Increasing numbers of homeless, budget gaps and ballooning affordable-housing demand were pain points for the city in fiscal year 2018-19, according to a report.
A study analyzing the effectiveness of Portland’s investment in services reveals uphill struggles the city faces as its population continues to grow.
The City Budget Office released a report this week that analyzes the city’s performance in key areas. Here are some highlights:
• Homelessness is a growing problem. Last year the city received 35,000 reports of active campsites throughout Portland. “Addressing the potential health and safety issues that impact both campers and neighbors is incredibly challenging,” the report says.
Despite the problem, the city has made progress in housing people at risk of becoming homeless. Last year 5,410 people accessed homeless services for the first time in Portland. A total 37,000 people were provided with prevention, housing and placement services through a budget of $71.5 million.
In FY 2018-19, the city prevented 7,220 individuals (exceeding the city’s target of 5,020) from becoming homeless, a slight dip from 7,458 helped in FY 2017-18.
The city placed 5,770 individuals in permanent housing in FY 2018-19, a 3% increase over the prior year.
• Affordable-housing demand balloons. A record 878 new affordable-housing units were opened in FY 2018-19, a 214% increase from 2014.
Overshadowing this achievement are estimates that Portland needs to produce an average of 1,800 affordable-housing units each year through 2035 to meet anticipated growth.
• City bureaus face yawning budget gaps. Many city bureaus that manage critical infrastructure — including the Portland Bureau of Transportation, Portland Parks and Recreation, the Portland Water Bureau, the Bureau of Environmental Services and the Office of Management and Finance — are underfunded.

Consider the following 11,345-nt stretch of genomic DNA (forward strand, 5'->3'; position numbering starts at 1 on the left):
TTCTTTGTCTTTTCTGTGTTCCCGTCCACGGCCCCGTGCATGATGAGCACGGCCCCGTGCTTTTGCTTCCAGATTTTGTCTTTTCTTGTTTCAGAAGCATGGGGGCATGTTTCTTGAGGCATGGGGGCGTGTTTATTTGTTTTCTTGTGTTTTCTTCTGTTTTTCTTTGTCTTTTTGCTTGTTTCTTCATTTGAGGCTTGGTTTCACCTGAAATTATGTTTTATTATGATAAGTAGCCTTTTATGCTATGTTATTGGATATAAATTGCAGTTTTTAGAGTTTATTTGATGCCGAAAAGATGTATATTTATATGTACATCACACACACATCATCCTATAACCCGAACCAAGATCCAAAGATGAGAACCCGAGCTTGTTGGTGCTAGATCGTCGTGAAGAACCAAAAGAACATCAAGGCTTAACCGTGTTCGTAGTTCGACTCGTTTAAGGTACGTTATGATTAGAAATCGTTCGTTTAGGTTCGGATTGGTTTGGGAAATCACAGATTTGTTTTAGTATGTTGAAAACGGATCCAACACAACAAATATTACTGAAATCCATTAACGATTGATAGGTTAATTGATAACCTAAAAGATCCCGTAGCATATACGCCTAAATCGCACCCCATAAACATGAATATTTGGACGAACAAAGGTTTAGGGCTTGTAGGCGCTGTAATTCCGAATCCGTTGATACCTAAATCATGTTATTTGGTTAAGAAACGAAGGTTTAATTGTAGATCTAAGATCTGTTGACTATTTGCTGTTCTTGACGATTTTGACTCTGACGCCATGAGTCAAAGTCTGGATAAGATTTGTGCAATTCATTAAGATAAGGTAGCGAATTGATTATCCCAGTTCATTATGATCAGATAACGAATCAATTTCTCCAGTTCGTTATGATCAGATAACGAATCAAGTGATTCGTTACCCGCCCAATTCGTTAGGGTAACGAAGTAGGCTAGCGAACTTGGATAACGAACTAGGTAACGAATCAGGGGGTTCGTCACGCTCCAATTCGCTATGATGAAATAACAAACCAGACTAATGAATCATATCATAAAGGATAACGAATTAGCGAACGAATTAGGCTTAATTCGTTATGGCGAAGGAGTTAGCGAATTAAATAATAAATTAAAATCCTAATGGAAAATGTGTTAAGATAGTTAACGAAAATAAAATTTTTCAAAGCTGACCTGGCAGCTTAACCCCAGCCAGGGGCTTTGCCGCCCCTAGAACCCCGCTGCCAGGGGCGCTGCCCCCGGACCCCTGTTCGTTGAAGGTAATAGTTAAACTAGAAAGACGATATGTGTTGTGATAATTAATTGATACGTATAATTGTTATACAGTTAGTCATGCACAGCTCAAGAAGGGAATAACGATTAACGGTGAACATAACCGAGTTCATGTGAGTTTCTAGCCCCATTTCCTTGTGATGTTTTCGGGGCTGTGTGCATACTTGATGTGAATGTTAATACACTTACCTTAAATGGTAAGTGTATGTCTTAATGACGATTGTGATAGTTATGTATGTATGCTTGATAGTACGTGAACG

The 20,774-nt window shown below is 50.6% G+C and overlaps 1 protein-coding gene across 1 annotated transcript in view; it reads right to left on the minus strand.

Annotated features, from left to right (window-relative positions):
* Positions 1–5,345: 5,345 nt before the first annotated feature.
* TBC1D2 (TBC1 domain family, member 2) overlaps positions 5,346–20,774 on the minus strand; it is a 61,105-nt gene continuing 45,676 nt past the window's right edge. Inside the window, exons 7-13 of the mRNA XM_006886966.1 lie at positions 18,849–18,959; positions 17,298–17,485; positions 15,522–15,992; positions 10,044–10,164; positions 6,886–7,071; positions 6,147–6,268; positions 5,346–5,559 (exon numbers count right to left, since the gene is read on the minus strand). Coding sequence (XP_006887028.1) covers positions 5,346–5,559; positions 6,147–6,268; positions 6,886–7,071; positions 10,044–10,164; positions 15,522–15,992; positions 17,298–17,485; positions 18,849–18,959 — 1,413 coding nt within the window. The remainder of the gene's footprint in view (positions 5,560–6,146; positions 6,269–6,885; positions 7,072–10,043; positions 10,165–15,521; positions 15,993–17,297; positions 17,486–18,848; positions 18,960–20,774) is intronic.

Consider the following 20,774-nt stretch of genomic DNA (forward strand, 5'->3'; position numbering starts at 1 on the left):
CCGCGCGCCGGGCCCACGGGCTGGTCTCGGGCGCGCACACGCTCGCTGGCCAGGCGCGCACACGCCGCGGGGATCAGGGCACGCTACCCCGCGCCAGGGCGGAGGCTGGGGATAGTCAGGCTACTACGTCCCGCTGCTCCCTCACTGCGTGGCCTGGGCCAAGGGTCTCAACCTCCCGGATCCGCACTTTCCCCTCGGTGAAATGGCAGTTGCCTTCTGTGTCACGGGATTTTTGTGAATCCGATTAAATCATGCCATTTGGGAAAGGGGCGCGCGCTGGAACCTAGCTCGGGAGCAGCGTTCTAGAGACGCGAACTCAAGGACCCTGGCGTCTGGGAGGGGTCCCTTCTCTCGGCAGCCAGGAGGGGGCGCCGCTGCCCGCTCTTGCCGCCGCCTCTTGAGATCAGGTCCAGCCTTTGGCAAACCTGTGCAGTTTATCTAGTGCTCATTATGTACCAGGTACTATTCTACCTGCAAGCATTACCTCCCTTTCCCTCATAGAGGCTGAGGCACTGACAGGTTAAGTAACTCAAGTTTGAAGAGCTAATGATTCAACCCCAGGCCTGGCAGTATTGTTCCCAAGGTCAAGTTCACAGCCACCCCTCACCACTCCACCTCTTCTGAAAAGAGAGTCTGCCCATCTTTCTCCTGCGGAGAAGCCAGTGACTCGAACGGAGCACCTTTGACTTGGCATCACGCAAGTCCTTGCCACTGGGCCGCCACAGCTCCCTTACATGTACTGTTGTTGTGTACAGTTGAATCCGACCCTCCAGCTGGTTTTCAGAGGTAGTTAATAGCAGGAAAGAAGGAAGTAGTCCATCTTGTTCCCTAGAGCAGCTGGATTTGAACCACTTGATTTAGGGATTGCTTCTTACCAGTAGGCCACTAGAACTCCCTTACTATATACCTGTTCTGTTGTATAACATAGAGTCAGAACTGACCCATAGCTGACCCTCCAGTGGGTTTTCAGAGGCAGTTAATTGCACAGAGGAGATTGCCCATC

Parks and Recreation, for example, faces a $450 million maintenance backlog. The Bureau of Transportation needs an extra $295.3 million a year over the next 10 years to maintain today’s service levels.
In FY 2018-19, the funds the city uses for repairs and replacing assets was short $427.8 million. The latest available data show 69% of the city’s assets were in fair condition at the end of 2018, down from a high of 76% in 2013.
• Falling short of carbon-reduction goals. The city has not made progress toward its carbon-reduction goals. Citywide, per-person carbon emissions increased to 38% below 1990 levels in FY 2018-19, from 41% below 1990 levels in FY 2017-18. This was the first increase since tracking began.
The percentage of commuters walking, cycling and taking transit declined to 23% in 2018, from 24.6% in 2017. The city’s goal is to have 70% of commuters taking carbon-free or low-carbon forms of transportation by 2030.
The percentage of waste recycled or composted citywide held steady at 54% in FY 2018-19, compared with a high of 79% in FY 2013-14.
While the city has made strides in its performance on certain services it provides, it needs more resources to improve collaboration across bureaus, the budget office says.
The office recommends the city form centralized teams to improve service across bureaus. No centralized funding for this work exists, but an informal team of city staff meets to share tips on improving processes.
Greater collaboration across city services is “critical to enabling the city to meet the demands of a growing and changing Portland,” say the report’s authors in a summary of the study.
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